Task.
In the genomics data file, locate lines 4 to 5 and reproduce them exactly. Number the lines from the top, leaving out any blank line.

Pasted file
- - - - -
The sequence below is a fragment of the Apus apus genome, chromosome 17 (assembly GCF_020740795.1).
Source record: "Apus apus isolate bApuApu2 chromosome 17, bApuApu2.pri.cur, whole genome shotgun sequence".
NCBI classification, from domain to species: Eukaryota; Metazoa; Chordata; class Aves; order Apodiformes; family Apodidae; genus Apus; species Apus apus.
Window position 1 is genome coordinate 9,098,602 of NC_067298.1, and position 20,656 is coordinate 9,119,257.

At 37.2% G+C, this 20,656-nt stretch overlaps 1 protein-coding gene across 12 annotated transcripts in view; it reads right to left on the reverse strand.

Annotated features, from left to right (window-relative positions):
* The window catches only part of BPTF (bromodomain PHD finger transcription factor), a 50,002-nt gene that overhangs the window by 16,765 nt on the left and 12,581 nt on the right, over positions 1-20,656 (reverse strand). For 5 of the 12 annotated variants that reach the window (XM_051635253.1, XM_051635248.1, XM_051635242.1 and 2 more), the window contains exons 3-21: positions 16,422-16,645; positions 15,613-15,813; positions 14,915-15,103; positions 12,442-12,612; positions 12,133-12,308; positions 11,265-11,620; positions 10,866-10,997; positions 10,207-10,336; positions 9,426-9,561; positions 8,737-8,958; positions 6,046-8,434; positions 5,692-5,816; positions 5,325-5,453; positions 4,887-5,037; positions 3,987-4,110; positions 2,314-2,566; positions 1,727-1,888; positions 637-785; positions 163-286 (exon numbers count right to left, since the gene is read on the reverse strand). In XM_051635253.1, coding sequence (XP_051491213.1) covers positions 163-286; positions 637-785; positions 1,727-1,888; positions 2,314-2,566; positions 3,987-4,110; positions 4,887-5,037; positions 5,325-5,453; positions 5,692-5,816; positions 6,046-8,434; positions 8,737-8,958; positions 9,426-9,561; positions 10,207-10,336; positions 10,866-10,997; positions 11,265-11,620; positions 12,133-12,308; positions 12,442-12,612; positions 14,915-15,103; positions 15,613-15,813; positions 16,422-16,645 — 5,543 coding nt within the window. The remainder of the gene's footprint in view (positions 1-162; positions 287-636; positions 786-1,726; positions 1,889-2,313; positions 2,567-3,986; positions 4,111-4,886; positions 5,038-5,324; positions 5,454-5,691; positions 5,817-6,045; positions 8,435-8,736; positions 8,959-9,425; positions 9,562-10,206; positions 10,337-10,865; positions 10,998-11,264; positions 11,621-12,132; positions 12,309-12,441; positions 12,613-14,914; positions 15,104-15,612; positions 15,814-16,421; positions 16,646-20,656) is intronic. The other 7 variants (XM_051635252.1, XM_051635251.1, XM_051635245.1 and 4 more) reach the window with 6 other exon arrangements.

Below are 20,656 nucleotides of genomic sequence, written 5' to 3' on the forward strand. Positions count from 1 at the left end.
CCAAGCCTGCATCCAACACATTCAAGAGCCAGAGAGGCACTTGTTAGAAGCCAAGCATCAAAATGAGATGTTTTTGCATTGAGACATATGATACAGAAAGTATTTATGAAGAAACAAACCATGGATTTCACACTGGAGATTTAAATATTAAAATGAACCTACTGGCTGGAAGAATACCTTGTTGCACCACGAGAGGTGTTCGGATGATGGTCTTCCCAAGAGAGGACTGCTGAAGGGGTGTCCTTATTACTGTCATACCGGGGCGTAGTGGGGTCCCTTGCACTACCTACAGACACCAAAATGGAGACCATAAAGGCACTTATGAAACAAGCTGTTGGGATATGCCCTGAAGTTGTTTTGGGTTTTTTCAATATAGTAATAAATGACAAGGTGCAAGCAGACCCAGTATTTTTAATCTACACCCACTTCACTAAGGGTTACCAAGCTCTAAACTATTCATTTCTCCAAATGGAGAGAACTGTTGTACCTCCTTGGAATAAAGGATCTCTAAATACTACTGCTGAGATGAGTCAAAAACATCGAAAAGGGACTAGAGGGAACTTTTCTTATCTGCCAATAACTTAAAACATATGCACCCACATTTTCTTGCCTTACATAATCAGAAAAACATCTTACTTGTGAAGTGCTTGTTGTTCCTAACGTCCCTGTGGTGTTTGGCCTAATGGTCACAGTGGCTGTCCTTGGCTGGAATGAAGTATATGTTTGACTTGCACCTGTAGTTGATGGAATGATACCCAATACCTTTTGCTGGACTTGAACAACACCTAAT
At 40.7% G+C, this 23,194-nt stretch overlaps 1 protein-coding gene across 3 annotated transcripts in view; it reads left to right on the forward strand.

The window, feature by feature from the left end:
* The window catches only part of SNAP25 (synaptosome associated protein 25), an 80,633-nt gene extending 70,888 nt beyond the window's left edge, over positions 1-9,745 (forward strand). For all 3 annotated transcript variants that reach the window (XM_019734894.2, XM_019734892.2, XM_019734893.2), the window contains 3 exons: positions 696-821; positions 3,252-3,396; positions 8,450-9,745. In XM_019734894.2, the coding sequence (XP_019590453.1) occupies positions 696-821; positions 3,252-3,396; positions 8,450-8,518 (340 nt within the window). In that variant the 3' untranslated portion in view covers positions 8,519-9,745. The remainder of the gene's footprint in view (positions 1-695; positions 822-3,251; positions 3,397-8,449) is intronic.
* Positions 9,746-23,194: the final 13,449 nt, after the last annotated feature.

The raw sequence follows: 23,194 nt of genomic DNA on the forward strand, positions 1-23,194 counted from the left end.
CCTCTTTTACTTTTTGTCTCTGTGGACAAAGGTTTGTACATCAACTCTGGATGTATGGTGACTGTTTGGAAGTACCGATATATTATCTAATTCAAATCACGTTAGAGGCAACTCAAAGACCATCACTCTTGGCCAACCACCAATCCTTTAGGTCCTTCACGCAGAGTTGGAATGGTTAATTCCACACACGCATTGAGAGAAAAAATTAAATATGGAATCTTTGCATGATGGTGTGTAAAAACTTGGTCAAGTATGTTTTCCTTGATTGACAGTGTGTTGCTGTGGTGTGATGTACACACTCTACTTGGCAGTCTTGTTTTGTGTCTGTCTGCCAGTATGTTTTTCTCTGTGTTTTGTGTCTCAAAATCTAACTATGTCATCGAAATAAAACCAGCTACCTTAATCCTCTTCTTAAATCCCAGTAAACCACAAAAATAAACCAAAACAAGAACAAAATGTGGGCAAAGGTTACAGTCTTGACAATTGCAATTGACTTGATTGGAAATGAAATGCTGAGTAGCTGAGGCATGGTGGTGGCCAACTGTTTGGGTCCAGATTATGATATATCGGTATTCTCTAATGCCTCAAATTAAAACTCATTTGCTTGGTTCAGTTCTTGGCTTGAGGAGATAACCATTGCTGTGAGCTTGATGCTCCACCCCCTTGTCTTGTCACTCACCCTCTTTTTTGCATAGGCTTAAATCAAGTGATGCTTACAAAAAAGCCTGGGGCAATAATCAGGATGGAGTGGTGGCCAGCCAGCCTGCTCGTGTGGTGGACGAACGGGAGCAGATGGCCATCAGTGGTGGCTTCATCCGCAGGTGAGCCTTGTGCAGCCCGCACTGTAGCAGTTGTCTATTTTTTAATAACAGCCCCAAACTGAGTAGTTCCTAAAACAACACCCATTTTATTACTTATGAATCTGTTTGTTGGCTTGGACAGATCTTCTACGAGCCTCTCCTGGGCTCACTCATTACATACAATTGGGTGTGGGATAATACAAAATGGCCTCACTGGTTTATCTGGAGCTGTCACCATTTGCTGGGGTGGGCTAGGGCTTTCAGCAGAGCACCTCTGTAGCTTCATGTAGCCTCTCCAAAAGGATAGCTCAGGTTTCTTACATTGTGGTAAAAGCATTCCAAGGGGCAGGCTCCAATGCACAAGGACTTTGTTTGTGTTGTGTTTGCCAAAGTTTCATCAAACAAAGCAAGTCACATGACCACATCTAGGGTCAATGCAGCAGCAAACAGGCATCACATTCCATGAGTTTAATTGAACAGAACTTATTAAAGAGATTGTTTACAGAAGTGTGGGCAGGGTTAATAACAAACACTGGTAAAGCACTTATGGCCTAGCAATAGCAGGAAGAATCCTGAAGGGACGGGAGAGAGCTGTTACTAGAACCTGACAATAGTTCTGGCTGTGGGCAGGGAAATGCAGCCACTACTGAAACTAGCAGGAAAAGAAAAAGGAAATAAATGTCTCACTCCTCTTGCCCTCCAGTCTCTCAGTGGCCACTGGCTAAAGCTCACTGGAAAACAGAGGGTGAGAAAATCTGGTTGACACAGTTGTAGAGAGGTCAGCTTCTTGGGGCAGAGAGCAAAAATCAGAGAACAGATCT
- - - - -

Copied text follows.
Window position 1 is genome coordinate 9,098,602 of NC_067298.1, and position 20,656 is coordinate 9,119,257.

At 37.2% G+C, this 20,656-nt stretch overlaps 1 protein-coding gene across 12 annotated transcripts in view; it reads right to left on the reverse strand.